As an urban crew, we generally support our rural firefighters and volunteer firefighters as much as we can. Our job generally in a wildfire situation is structural protection so we’re there to look after any structures in harms way. Naturally we have plenty of cross-over but I have to take my hat off to anyone that volunteers and has a go, especially the rural firefighters. They leave their jobs and families to put themselves on the front line for the community. Last summer there were some volunteers worked weeks on end to support their local community.

One of my job last summer during the fires was to fill up aircraft at the airport with water so they could undertake air attack operations. My personal property was under threat at the time, and we couldn’t get access. I didn’t know if it was under direct threat or not. It was one of those experiences where I had to try and forget about my personal situation and concentrate on helping the greater community. Because of the significant duration of the fire, we didn’t know when we would be able to get back to normal so having understanding employers and family was really important. It allowed us to focus on the job at hand, instead of having that external pressure. The community support during that time was extraordinary. To say we became closer as a community after would be an understatement. People show their true natures during times of community stress and I am incredibly proud of how the Bundaberg and wider community came together during that difficult time.


What would be your advice to any of our members that are looking to come more involved in the local community?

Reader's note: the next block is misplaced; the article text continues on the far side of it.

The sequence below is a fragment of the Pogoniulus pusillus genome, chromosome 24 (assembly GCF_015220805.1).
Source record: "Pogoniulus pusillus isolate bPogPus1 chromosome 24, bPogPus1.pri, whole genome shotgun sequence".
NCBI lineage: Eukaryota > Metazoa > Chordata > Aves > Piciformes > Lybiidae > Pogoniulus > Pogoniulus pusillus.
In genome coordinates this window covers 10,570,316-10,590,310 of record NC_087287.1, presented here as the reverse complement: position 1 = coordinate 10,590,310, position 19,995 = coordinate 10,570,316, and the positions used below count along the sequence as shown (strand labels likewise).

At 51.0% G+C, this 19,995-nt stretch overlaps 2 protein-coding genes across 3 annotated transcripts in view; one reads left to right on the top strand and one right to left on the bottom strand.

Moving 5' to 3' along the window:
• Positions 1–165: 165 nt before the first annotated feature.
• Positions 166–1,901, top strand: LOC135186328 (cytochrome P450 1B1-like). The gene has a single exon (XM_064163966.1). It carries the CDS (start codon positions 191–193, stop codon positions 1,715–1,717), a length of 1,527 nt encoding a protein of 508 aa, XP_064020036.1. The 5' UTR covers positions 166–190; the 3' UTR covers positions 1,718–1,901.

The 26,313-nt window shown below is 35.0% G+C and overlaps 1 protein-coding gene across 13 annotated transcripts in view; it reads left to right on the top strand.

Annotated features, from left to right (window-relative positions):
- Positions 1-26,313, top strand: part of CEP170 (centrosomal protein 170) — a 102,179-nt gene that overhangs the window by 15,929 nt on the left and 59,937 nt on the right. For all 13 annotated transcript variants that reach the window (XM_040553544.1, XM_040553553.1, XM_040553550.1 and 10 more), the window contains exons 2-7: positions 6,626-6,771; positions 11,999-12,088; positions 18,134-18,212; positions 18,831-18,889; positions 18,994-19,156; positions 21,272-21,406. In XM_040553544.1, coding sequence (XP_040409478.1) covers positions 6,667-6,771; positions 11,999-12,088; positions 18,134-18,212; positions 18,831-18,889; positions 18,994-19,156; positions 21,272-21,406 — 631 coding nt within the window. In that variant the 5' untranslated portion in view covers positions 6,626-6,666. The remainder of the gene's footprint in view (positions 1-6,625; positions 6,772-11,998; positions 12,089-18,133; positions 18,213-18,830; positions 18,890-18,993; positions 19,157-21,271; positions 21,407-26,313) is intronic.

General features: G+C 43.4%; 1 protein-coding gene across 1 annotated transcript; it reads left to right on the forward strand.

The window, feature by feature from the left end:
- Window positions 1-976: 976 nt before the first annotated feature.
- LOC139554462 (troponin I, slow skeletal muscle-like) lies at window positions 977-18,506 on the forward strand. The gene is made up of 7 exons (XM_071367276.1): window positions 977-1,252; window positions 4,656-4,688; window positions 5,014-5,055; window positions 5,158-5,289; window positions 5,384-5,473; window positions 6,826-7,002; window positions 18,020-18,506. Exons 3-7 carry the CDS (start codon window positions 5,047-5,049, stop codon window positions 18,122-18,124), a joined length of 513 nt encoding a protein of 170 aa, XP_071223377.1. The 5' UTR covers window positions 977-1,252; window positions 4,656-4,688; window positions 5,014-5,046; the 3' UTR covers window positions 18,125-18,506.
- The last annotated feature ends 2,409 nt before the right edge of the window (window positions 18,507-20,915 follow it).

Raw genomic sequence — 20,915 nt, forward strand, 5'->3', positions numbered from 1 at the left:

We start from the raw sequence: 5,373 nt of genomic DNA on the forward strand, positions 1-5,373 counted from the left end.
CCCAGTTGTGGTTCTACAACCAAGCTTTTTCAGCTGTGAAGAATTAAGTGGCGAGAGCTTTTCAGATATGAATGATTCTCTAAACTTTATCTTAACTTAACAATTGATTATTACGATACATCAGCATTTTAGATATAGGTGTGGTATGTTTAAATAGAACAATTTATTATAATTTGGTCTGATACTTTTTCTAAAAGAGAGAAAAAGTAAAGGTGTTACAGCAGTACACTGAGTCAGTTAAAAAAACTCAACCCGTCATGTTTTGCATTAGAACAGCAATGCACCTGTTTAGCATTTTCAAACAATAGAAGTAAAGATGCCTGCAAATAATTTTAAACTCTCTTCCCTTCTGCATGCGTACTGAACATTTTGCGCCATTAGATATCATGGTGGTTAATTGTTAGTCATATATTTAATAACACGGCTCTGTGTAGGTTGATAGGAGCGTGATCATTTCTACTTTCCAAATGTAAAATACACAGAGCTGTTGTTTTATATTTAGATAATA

Find something that interests you, or you are passionate about, and put your hand up to help. Nobody is going to come and tap you on the shoulder and ask you to come and join. It’s quite easy to sit back and not be involved. You’ll find it immensely rewarding and you’ll get a far better understanding about how an organisations run once you do put your hand up and get involved. There are so many great organisations, doing great things in your local community, but desperately need volunteers.


What was the last fire emergency job you were involved in?

It was the fire at the Spotted Dog Tavern which spread to the Federal Backpacker Hostel. It destroyed a 120-year-old building that was quite iconic in the main street of Bundaberg.

I got the call at about 10:45pm and we didn’t leave until 8am the next morning. We had multiple crews on site with about 40 firefighters in total. We received support from as far south as the Sunshine Coast to try and help combat that fire. It was almost 20 years to the day that the tragic Palace Backpackers Hostel fire occurred in Childers. In that fire, there was significant loss of life. After the Childers fire, the hostel industry went through significant reform to ensure particular steps were taken so that a tragedy such as that wouldn’t happen again. The recent Federal Backpackers fire was a great example of how that reform ensured that 63 backpackers got out safely through alarm systems and upgraded evacuation routes. This fire has given me a new appreciation of all the regulation that our industry follows when constructing new buildings or renovating older buildings to protect occupants.